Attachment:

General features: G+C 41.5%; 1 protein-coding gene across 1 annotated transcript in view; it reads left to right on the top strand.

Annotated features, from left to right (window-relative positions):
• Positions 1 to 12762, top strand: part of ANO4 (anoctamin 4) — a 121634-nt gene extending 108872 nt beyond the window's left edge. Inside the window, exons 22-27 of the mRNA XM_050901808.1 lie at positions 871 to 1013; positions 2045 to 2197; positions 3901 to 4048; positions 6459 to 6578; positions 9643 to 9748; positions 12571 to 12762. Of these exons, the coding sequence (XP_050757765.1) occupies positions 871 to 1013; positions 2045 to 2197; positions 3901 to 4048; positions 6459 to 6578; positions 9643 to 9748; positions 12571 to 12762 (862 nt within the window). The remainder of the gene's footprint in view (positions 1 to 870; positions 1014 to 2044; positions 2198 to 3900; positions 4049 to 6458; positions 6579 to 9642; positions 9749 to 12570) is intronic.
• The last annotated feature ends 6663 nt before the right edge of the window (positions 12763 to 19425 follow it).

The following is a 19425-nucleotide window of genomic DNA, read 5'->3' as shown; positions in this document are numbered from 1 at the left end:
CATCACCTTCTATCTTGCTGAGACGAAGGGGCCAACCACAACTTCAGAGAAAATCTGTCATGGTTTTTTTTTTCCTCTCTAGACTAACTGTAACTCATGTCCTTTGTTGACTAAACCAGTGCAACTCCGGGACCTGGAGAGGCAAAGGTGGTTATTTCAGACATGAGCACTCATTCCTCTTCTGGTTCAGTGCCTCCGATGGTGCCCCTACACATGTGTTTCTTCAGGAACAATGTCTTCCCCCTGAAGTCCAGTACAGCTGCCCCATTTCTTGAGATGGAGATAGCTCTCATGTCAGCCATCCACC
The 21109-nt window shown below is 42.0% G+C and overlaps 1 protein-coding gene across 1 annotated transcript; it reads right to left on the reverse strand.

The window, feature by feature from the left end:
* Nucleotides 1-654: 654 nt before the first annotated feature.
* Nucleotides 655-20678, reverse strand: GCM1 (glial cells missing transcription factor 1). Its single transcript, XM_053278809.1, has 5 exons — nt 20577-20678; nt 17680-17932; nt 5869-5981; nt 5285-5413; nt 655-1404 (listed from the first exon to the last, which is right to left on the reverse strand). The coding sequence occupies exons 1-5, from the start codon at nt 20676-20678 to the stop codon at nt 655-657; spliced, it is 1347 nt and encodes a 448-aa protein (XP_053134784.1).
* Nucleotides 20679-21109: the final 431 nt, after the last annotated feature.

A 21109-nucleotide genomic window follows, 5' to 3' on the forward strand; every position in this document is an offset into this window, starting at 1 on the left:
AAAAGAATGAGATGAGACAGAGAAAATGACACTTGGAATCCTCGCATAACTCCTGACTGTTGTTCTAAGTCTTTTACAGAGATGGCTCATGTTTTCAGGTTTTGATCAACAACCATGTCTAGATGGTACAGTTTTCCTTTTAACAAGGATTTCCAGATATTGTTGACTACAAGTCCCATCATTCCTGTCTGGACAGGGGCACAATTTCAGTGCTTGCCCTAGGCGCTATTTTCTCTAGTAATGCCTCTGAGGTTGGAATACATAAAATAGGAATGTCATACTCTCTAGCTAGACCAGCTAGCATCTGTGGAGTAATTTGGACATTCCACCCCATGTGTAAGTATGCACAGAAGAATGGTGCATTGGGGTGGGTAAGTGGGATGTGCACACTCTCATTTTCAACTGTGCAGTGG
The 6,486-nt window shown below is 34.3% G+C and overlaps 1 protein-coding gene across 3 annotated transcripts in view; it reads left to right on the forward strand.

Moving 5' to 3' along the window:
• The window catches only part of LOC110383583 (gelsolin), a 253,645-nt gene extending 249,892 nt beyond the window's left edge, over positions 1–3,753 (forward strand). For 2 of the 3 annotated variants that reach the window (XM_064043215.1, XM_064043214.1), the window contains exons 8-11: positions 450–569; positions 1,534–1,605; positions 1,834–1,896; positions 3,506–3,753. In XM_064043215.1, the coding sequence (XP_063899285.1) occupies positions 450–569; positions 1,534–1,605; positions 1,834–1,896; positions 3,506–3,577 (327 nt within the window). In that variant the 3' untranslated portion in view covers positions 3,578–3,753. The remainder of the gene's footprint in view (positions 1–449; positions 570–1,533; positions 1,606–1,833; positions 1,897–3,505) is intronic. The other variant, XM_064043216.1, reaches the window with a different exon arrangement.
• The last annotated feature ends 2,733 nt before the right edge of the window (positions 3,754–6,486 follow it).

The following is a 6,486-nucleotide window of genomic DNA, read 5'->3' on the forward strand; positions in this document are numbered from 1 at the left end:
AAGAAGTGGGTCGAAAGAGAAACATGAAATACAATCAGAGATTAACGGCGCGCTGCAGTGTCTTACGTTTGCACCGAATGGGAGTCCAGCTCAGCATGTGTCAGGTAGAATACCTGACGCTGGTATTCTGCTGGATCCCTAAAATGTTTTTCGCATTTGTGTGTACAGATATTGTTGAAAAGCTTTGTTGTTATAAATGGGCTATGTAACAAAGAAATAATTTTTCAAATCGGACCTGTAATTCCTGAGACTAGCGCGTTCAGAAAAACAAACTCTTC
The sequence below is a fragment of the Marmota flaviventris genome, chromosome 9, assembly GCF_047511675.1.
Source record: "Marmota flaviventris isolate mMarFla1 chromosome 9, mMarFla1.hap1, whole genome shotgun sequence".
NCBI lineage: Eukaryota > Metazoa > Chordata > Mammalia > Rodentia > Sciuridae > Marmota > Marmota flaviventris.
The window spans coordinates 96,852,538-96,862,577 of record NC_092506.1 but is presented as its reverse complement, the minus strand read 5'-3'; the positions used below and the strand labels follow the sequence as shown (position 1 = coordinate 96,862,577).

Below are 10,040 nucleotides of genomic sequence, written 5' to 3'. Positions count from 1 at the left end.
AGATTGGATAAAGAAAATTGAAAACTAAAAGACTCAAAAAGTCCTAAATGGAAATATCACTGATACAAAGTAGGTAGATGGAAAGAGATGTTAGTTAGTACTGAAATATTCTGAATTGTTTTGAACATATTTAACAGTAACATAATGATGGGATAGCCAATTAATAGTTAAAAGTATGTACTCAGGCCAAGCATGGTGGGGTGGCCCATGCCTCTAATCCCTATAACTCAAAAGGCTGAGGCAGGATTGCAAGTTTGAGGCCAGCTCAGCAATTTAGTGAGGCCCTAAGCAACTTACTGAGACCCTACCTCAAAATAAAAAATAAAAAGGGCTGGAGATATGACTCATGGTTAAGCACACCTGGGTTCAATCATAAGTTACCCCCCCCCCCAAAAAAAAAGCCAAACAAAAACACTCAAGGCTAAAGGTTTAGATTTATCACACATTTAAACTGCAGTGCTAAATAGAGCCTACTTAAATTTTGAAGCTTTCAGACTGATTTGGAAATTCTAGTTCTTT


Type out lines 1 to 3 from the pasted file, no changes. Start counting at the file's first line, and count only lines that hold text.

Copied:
General features: G+C 41.5%; 1 protein-coding gene across 1 annotated transcript in view; it reads left to right on the top strand.

Annotated features, from left to right (window-relative positions):
• Positions 1 to 12762, top strand: part of ANO4 (anoctamin 4) — a 121634-nt gene extending 108872 nt beyond the window's left edge. Inside the window, exons 22-27 of the mRNA XM_050901808.1 lie at positions 871 to 1013; positions 2045 to 2197; positions 3901 to 4048; positions 6459 to 6578; positions 9643 to 9748; positions 12571 to 12762. Of these exons, the coding sequence (XP_050757765.1) occupies positions 871 to 1013; positions 2045 to 2197; positions 3901 to 4048; positions 6459 to 6578; positions 9643 to 9748; positions 12571 to 12762 (862 nt within the window). The remainder of the gene's footprint in view (positions 1 to 870; positions 1014 to 2044; positions 2198 to 3900; positions 4049 to 6458; positions 6579 to 9642; positions 9749 to 12570) is intronic.